Why do people loathe virtual worlds

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Tim Guest

The world is Not Enough

Travel to virtual reality
Rogner and Bernhard Verlag, Berlin 2008
ISBN 9783807710419
Hardcover, 364 pages, 19.90 EUR


Translated from the English by Bernd Rullk├Âtter. The fiction of a perfect place always played a big role in people's imagination. Today, in the age of the computer, it is possible not only to invent such places, but to inhabit them. Every week around 50 million people worldwide leave their reality to enter virtual realities. In the computer-generated worlds, of which Second Life is the best known, anyone can create a new self, an avatar. One click of the mouse determines eye color, face shape, size and shape. You can build houses, create works of art, get married and get divorced. Virtual properties are sold for real money and hundreds of millions of dollars in deals are made every year. The Pentagon has started developing virtual worlds to benefit from in real wars. Cyber-reality crimes are now finding their way into real life: Virtually accumulated assets are driven in with mafia gangs.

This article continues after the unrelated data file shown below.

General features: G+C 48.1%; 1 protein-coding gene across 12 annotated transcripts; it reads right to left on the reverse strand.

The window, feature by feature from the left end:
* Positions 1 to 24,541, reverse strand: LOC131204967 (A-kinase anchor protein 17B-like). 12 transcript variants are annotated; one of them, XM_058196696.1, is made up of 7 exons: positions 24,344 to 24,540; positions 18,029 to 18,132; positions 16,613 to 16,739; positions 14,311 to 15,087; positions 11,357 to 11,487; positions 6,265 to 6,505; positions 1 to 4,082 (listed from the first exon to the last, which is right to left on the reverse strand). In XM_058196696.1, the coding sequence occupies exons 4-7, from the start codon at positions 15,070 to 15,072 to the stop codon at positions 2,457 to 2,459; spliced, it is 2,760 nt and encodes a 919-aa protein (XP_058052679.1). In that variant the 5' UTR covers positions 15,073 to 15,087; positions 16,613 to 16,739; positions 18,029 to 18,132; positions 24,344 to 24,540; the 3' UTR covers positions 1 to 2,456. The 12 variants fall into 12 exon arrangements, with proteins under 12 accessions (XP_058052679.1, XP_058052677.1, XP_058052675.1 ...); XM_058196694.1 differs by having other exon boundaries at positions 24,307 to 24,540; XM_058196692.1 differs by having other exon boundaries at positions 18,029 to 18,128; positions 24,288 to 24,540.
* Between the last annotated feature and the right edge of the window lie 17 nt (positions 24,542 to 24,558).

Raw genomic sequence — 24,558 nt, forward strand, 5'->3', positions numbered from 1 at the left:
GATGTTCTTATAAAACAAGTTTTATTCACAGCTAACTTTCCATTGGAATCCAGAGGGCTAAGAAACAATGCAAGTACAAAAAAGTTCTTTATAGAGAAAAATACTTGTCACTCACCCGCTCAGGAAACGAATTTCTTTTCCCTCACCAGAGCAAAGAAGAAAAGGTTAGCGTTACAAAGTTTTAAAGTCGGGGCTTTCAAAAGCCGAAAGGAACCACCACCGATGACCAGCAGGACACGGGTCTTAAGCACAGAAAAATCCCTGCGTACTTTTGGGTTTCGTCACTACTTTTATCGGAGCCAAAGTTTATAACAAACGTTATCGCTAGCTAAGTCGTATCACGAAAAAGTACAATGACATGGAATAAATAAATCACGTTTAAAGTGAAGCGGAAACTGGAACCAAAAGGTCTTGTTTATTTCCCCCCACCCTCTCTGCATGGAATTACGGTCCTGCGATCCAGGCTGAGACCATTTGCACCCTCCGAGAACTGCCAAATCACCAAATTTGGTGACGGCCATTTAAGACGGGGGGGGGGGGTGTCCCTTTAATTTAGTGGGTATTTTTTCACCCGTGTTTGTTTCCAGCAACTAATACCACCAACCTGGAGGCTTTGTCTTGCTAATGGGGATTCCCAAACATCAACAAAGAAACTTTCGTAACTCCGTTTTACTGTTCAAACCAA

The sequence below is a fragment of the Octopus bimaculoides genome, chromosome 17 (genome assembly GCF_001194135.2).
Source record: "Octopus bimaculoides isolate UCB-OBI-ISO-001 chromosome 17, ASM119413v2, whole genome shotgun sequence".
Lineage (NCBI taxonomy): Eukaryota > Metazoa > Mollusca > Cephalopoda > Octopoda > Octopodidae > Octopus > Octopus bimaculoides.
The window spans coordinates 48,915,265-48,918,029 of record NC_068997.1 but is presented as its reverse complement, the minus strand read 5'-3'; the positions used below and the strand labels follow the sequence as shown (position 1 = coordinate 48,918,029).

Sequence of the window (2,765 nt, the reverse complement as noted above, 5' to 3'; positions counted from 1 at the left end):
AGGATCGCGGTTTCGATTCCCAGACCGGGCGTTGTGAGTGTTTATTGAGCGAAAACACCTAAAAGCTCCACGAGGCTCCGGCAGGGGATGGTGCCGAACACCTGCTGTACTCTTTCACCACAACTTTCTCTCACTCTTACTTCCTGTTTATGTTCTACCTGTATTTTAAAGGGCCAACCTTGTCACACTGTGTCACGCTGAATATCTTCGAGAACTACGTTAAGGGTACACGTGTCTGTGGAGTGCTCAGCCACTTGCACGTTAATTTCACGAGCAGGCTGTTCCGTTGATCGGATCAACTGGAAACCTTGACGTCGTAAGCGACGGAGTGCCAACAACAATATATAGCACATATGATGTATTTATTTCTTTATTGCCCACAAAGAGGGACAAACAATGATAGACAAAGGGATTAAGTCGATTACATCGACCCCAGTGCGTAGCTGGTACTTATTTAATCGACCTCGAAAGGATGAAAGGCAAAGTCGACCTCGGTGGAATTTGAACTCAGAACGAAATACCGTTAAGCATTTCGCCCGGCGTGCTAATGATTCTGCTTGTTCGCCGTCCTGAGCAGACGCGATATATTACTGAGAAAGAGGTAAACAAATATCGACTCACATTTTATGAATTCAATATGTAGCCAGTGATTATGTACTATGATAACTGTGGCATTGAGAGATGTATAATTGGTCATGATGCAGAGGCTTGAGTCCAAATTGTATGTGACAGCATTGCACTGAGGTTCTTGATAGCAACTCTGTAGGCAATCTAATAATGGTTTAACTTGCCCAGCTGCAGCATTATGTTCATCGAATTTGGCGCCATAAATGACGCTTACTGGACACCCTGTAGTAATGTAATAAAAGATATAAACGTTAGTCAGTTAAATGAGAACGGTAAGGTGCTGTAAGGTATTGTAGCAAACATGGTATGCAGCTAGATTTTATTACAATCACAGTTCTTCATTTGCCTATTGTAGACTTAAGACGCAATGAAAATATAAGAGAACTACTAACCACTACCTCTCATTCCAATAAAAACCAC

Review note on Frankfurter Allgemeine Zeitung, June 27, 2008

Virtual worlds, role-playing games? Franziska Seng found out what this was all about from Tim Guest. Seng praises the research work of the author, the portraits of makers and "addicts", the economic aspect as well as his own experiences with avatars and cyber-reality combined, and can now understand the fascination, but also the curse of the virtual much better. Occasionally, when Guest exposes the guru-like character of the Second Life inventors, the reviewer gets a bit too speculative and conspiracy theory, but the tragic comedy of double existences that appears in the portraits has apparently made up for it.
Read the review at buecher.de